After going to the Fair Trade Federation Conference in Portland, I saw that there's a whole big country out there that we haven't explored. Needing/wanting to take the crafts to another level, I was eager to get out there.
Women's Conferences would garner likely sympathetic souls and so I started Googling. I found three and emailed all of them. A few hours later, I got a response. Peggy Ireland said that she and her husband were so excited by fair trade, had wanted to get more involved and here I was! She generously discounted our vendor fee and was so enthusiastic, I told Peter, this is going to be great!
As time went by and the economy took an even greater nose-dive, I started to doubt my instincts. Elation turned to dispare? Not being able to make my bills again in April, I wondered what I had gotten Women's Work into once again!
I scrambled to find other venues. If I'm going to go that far, we really need to make the most of our time, our money. I found a Green Festival at a nature museum. Seemed like a nice fit. We tried contacting other stores with limited luck in even talking to anyone - man, are we bad at sales! We crossed our fingers and hoped we weren't making a mistake.
Swine Flu - first death - Texas.
We didn't take the news as badly as some, but in the backs of our minds we had to think about it. While in Texas, the first event was not only hampered by news media urging people to stay home, but a violent storm that stayed back for several hours before dumping over a foot of rain on the Earth-Friendly event. We were indoors -we were OK. We even got to see a snake lay eggs. So cool, but the sales were only so, so.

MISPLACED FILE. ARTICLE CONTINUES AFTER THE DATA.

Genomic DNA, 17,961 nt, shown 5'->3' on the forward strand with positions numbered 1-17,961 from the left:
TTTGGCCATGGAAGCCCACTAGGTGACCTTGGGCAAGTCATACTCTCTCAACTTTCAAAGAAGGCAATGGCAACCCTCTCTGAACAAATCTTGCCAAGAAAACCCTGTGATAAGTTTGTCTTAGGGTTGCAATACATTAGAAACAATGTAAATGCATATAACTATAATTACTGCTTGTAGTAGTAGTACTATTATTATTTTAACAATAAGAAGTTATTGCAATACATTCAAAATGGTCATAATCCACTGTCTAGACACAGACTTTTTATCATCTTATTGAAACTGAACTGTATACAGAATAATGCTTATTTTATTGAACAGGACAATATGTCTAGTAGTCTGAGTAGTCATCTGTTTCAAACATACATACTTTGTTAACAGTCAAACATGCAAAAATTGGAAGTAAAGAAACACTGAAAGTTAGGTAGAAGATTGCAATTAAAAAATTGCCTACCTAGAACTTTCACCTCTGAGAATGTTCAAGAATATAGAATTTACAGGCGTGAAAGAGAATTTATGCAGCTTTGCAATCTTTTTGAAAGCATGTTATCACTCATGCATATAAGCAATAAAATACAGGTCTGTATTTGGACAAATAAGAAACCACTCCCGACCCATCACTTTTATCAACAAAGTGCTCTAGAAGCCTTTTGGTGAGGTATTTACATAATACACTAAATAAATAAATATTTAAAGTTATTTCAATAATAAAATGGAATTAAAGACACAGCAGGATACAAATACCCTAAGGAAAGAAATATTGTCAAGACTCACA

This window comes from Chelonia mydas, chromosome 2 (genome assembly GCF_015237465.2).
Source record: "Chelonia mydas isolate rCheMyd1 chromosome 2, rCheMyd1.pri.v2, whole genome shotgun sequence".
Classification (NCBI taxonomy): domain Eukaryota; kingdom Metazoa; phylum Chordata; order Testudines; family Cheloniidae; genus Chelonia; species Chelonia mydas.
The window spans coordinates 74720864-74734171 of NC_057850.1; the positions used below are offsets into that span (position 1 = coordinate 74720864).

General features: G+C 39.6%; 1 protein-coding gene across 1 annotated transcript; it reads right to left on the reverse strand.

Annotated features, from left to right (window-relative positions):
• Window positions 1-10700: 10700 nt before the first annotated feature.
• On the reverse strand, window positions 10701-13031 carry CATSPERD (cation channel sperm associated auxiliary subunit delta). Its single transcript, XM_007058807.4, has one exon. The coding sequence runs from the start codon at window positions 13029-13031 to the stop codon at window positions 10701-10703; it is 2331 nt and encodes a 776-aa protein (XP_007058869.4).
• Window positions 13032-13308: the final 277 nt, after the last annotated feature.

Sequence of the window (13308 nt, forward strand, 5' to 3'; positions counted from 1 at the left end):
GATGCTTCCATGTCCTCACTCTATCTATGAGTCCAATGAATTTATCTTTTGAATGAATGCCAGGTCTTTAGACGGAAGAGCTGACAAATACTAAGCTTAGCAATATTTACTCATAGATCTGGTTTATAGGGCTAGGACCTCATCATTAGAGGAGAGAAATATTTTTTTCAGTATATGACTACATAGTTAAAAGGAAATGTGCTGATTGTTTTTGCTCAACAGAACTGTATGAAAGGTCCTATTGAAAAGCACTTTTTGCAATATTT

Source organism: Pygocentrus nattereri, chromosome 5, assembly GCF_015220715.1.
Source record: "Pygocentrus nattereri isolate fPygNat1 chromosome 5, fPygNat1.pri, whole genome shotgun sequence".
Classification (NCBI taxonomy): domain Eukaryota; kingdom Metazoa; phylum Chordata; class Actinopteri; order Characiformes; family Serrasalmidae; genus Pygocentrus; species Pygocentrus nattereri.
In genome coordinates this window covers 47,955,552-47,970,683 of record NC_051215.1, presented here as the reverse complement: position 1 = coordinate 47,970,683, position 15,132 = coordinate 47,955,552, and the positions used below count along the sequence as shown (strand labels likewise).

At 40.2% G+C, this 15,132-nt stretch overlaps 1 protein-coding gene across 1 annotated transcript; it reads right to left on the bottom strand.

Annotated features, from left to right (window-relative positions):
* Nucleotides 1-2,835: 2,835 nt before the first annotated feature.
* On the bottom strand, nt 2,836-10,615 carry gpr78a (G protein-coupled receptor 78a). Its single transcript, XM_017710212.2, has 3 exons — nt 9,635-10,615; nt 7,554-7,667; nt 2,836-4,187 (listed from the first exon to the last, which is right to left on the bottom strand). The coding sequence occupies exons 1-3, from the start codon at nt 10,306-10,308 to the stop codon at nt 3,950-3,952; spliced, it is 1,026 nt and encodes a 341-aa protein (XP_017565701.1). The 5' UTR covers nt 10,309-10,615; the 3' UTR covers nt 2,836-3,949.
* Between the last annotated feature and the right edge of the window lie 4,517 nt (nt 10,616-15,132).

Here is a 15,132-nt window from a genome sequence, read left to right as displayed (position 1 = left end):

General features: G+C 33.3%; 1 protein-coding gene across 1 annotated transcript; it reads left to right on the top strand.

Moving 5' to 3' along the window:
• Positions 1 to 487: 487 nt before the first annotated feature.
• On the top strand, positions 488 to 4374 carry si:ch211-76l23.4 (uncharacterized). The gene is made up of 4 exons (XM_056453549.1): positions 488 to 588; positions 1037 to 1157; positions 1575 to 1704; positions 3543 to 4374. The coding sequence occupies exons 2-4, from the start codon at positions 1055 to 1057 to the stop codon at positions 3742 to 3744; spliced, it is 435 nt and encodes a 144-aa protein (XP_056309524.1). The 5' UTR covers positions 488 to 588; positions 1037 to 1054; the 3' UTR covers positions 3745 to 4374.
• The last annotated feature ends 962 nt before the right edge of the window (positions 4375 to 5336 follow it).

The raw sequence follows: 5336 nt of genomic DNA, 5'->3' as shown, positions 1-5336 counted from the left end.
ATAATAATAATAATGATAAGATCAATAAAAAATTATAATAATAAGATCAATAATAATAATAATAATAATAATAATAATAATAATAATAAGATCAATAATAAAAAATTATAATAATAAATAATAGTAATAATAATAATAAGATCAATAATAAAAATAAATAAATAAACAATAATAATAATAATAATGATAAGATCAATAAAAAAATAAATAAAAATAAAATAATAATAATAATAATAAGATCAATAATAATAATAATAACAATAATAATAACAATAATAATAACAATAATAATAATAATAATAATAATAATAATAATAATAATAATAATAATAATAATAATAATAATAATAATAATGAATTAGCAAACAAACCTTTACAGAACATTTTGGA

Once at the Snowmass Institute in the opulent Renaissance Hotel in Fort Worth, we were a lot disappointed when we learned there would be less than 200 attendees. I thought there were supposed to be 3,000! I tried not to freak out. But at this point, what could you do? As we started setting up another vendor came up to us. "What's Women's Work?" she asked. "Fair trade crafts from women." was my short answer. "Oh." she said and picked a space directly across of us. Turned out she was a recruiter for nursing staff - bet she thought I was her competition. No, she told me later after coming over many times to shop and buy, she knew that participants were always looking for something to bring home and we were the only vendors that had cash and carry. BONUS!
A different set up than other selling venues we've encountered, participants come only during their breaks from the conference (duh!) and so there was a lot of down time, at least theoretically. Reality was that we had no breaks because when there were no conference guests, we had vendors buying! Many came many times, so much so that we joked that a few of them were cut off! I'd have to say that the vendors made up a bulk of our sales, not to mention, inspiration.
As a result, they would direct the hospital administrators, heads of nursing staff, and others to our booth - we were quite the buzz.
At the end of our first day, after many people told us to connect with her, Tanya Abreu founder of Spirit of Women finally blew in. A tall woman with a presence that filled the room, she evaluated our booth and us in one fell swoop. "You two shouldn't be schlepping this around. You should have other people selling for you. I want you at our event in Washington DC." and it took off from there.
I love when people "find" us and it's their idea to carry our products or buy things with their own slant. A manager of a prosthetic breast forms company bought paper beads in pink for Breast Cancer Awareness month. Another woman wants the crafts to go into their women's center gift shops. And another will be in touch to buy crafts as a fundraiser for a women's shelter she is involved with.
Our very first conference and it was a huge success, but then, everything in Texas is BIG!